Aside from sushi, other local pop-ups like Phew’s Pies and The Real Mexican Vittles serve their dishes while Monday Night pours drinks. The event also showcases Atlanta music and entrepreneurial retail businesses. Trap Sushi taps resident DJ, DJ Lachii, and other local talent for music and invites Atlanta vendors like Overall Designs, Grillz by Scotty and Kimono Gang, which parks “Tokyo Drift-style cars” wrapped in anime characters (aka itasha) on Monday Night’s back chandelier room near the DJ and dance area.
Though costumes aren’t required, there’s always a runway show-style cosplay competition. The DJ plays a track for each contestant as they vie for either the judge’s pick or the crowd favorite title, both of which come with prizes. The overall winner of the cosplay competition gets $100, and the winner of the crowd favorite gets a mystery bag, which in the past has included anime posters, Japanese candy, anime car decals, and more. Afterward, there’s plenty of dancing and other entertainment, like photo areas and board games.
“Trap Sushi was really meant for people like us who love the [anime] culture… who love the food, who love Atlanta,” Lindo says. “But it’s also for the people of Atlanta who may not know too much about it but really like to have a good time.”
Having grown up watching anime, Anthony Drago, Monday Night’s director of hospitality, was personally excited with Brand and Lindo approached him about hosting Trap Sushi at the brewery. But it also supported Monday Night’s mission of investing in the West End community.
“It’s supporting local Atlanta artists, and all the vendors that they have all local people as well on the West End,” Drago says. “So yeah, let’s support our community and do something we love and resonate with.”
Laree Starke, CEO of Beltline Cosplay, first attended Trap Sushi after Brand and Lindo invited her to judge the cosplay competition at the November 2021 event. Since then, she and members of the cosplay organization have shown up to every single event. She has come dressed up as Pennywise the clown from ItPrincess Morbucks from The Powerpuff Girlsand Domino from Deadpool.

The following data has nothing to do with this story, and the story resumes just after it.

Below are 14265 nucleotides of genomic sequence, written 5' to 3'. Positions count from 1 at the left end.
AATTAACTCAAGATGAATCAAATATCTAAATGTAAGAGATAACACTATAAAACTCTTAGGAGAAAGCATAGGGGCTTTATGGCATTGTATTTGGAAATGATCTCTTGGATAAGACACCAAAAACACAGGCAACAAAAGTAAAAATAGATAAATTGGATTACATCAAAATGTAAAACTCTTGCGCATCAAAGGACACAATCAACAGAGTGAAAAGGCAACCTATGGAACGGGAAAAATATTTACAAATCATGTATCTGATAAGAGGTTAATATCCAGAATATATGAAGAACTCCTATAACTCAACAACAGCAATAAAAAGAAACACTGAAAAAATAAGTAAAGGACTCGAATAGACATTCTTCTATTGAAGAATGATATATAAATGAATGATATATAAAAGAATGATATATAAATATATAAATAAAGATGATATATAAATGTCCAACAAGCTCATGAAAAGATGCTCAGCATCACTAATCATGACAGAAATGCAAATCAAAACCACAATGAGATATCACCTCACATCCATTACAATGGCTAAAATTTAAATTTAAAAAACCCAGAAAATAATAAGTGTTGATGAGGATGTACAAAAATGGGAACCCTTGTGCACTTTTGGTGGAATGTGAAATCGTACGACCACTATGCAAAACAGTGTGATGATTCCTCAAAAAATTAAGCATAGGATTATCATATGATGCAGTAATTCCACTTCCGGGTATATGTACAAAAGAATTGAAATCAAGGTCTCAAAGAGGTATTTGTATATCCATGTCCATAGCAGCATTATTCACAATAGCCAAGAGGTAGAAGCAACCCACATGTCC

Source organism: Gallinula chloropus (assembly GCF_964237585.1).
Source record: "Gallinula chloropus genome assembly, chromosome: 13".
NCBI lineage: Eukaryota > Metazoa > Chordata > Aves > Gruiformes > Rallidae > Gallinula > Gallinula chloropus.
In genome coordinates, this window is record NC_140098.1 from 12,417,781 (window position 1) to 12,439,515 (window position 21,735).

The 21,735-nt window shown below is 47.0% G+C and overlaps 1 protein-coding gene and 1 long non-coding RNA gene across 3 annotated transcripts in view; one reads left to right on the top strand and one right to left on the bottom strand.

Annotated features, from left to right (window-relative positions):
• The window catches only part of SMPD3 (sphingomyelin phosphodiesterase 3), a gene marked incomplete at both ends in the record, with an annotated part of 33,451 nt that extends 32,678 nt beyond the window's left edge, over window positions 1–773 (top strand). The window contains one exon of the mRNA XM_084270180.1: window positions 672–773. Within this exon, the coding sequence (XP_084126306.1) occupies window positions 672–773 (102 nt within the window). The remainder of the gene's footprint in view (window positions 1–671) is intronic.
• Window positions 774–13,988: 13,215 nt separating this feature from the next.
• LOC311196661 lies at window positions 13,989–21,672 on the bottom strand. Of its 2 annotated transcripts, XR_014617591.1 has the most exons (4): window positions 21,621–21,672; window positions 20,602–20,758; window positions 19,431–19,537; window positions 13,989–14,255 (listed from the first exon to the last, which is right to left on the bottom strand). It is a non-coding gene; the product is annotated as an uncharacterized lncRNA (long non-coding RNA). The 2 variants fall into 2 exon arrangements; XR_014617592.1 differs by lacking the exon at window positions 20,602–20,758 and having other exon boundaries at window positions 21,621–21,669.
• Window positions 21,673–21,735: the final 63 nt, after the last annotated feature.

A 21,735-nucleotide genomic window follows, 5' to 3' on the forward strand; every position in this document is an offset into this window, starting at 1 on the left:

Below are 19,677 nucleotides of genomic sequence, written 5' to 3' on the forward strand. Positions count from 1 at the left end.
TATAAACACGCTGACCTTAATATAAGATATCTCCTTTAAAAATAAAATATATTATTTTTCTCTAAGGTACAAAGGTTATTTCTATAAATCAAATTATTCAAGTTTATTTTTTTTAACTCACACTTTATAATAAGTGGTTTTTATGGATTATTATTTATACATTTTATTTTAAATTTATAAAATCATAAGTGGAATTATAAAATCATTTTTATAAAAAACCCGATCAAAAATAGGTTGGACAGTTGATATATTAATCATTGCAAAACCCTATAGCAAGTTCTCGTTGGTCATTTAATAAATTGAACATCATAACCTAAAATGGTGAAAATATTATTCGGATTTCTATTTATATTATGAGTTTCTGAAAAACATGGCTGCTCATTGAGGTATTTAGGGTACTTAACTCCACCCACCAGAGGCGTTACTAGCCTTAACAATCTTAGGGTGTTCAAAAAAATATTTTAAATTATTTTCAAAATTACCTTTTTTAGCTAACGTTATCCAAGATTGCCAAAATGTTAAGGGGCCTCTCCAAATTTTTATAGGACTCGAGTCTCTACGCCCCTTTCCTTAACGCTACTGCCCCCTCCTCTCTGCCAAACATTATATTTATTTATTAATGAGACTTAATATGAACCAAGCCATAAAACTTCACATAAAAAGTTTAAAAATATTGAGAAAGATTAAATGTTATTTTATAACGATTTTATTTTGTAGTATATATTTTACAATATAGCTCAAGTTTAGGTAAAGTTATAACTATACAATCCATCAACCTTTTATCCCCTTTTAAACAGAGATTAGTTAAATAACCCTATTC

“It’s just a vibe,” Starke says. It’s interactive and energetic. The music is great and everyone’s dressed up. Plus, Trap Sushi creates a welcoming space for people of color, something that can be hard to find at some cosplay conventions. “It’s a comfort that I enjoy and something I can relate to a lot easier” than an environment that doesn’t feel as receptive to people of color, she adds.
What started with only a recent couple hundred attendees hosted roughly 800 people during its most party at the brewery. With several events under their belts, Brand and Lindo are looking toward the future and expanding the Trap Sushi experience. Some big names have already taken notice of the pop-up too. Back in February, Trap Sushi collaborated with BoB and his Send Noodz brand for a ramen event. Every now and then, the Atlanta rapper stops in to one of the parties.
Brand also hopes to eventually transform Trap Sushi into an Atlanta-Japanese music and food festival, but knows he has to scale up slowly, keeping in mind the community the pop-up is already creating.
“That’s the end goal: taking those steps to do that, but also making sure we don’t grow too fast to the point where we lose our community,” he says.
Trap Sushi’s next event is slated for late August.